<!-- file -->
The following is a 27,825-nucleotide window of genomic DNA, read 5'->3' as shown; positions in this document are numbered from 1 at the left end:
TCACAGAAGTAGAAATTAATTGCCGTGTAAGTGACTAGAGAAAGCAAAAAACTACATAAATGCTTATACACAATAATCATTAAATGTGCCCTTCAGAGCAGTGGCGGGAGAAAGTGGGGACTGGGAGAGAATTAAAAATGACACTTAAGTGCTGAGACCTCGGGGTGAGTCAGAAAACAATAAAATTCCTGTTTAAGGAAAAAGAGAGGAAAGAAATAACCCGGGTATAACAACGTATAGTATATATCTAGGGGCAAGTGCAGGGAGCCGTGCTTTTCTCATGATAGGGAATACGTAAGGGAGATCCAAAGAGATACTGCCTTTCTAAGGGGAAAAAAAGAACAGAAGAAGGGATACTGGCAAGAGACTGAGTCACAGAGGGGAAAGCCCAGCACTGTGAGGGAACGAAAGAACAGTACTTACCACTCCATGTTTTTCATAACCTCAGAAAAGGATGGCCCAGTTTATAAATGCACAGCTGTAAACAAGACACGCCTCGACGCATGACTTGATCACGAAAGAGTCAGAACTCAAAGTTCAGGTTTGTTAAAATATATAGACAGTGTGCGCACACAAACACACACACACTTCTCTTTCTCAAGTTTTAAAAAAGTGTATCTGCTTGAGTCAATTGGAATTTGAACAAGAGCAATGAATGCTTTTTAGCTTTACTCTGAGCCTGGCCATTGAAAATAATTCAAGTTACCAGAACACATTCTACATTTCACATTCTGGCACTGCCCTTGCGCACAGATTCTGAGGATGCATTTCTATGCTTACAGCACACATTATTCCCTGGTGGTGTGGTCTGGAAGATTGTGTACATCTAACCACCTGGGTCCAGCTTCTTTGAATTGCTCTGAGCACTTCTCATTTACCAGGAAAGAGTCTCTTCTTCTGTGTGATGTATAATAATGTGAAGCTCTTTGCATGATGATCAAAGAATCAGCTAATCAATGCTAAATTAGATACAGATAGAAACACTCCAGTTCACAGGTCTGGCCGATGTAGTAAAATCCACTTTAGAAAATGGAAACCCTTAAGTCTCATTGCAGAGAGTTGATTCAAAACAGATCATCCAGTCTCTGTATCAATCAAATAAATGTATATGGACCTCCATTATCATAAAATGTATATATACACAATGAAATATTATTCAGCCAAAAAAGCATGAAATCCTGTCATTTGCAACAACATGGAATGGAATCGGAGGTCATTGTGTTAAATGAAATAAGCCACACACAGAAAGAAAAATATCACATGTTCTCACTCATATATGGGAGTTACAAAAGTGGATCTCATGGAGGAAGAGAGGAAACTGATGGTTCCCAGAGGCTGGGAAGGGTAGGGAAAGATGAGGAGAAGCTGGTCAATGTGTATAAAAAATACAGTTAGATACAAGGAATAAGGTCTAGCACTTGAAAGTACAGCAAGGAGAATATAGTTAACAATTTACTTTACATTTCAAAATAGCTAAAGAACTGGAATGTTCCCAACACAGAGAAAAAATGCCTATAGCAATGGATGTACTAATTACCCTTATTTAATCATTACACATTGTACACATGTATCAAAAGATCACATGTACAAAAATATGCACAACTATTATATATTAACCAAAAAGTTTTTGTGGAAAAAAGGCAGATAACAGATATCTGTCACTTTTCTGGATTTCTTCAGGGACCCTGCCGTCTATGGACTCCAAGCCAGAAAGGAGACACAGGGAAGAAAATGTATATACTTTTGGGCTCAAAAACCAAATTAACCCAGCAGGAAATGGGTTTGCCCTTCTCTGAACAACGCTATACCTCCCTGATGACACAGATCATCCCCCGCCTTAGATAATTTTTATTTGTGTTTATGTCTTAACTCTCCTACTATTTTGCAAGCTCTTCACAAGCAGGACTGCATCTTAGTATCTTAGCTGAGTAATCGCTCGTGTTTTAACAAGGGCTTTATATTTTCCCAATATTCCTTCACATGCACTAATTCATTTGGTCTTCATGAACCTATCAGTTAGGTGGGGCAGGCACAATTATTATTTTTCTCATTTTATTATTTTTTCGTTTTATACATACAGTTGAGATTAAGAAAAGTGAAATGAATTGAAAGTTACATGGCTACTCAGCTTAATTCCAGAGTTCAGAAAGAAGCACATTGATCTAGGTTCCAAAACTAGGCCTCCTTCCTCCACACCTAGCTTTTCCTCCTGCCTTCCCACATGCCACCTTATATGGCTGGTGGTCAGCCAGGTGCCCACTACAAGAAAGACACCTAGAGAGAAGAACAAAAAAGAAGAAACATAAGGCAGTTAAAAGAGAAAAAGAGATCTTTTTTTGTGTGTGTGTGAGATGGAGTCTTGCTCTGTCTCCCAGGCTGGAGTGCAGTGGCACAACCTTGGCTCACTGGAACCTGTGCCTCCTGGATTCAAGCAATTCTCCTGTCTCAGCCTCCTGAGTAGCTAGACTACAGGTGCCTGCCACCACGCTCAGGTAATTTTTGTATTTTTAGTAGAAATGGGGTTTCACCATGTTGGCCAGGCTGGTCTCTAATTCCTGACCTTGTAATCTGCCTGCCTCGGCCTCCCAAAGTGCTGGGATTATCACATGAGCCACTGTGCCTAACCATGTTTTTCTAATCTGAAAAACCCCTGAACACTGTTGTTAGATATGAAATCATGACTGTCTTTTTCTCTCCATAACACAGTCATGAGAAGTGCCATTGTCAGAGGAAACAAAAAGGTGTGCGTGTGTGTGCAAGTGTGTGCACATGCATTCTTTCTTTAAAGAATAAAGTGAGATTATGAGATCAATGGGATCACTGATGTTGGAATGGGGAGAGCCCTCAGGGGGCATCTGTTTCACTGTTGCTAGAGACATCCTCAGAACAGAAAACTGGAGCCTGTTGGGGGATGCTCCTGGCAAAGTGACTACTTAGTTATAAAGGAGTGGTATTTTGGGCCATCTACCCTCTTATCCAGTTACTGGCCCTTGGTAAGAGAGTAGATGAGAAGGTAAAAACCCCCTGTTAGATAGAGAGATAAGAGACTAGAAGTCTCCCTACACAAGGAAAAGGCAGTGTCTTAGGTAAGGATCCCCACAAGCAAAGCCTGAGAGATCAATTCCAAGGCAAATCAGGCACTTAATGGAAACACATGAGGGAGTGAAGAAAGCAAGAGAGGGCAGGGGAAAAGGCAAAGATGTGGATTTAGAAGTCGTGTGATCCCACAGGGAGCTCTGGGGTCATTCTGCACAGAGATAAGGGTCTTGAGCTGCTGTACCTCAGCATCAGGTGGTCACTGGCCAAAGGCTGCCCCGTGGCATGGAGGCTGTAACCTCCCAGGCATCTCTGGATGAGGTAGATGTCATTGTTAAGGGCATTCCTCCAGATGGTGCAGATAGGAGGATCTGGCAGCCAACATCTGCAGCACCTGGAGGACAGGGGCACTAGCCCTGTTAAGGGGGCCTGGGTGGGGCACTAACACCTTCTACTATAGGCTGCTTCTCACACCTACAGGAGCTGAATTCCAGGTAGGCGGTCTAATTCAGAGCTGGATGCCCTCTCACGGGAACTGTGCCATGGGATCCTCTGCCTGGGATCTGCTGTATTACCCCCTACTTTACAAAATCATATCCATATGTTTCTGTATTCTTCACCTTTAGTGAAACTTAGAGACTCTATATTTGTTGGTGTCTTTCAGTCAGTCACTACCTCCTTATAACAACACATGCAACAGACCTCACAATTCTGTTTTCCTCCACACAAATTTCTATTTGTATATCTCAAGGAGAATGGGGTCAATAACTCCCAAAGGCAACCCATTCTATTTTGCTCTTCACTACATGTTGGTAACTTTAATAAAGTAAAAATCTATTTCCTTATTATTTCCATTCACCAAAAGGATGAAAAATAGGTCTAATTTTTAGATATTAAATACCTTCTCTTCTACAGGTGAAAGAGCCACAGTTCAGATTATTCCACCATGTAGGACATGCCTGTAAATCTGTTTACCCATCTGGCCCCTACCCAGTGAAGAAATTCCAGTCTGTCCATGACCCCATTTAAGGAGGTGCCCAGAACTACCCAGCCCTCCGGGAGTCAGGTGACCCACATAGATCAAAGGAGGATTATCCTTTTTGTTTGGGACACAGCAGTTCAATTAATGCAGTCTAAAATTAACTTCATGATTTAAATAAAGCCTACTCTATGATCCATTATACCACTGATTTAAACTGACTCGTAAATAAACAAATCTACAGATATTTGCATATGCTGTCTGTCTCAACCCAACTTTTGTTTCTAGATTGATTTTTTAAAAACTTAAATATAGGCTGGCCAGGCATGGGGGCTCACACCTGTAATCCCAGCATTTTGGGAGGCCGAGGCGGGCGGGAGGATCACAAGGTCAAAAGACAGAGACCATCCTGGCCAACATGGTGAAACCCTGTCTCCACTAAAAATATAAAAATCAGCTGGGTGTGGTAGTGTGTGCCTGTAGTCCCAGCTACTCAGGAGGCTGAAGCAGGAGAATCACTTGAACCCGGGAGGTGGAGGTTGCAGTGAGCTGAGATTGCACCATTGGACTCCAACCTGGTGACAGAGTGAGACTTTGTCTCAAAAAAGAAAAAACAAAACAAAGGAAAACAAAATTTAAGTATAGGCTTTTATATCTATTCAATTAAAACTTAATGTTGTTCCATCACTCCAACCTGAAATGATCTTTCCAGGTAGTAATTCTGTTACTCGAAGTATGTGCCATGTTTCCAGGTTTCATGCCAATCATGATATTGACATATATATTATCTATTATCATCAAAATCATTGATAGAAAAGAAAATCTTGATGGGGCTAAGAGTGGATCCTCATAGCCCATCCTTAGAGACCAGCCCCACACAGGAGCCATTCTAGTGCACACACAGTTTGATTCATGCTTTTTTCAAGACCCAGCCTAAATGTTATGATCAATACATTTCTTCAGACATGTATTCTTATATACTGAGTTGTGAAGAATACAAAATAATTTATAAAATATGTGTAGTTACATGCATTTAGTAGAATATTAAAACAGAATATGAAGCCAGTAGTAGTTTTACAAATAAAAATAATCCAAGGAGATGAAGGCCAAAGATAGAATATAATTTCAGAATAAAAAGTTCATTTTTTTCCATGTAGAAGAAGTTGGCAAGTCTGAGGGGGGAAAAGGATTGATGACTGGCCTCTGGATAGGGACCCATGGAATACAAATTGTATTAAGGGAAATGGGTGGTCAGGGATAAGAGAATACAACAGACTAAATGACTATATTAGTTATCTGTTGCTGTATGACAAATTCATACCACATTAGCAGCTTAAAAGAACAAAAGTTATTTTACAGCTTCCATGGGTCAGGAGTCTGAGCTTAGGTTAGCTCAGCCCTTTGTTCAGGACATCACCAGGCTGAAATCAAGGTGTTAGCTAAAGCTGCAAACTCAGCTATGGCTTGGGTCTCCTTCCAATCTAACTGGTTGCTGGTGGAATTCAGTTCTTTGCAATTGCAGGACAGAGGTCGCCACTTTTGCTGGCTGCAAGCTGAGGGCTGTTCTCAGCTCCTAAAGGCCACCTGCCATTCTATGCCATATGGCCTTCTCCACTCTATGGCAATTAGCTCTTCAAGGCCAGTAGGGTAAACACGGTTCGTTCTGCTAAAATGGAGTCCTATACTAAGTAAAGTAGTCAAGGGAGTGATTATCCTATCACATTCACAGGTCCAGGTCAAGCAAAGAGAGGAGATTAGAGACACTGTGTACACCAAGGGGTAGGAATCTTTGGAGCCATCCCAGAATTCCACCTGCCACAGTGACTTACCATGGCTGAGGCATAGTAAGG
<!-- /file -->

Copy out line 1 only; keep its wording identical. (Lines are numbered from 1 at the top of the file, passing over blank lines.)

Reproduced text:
The following is a 27,825-nucleotide window of genomic DNA, read 5'->3' as shown; positions in this document are numbered from 1 at the left end: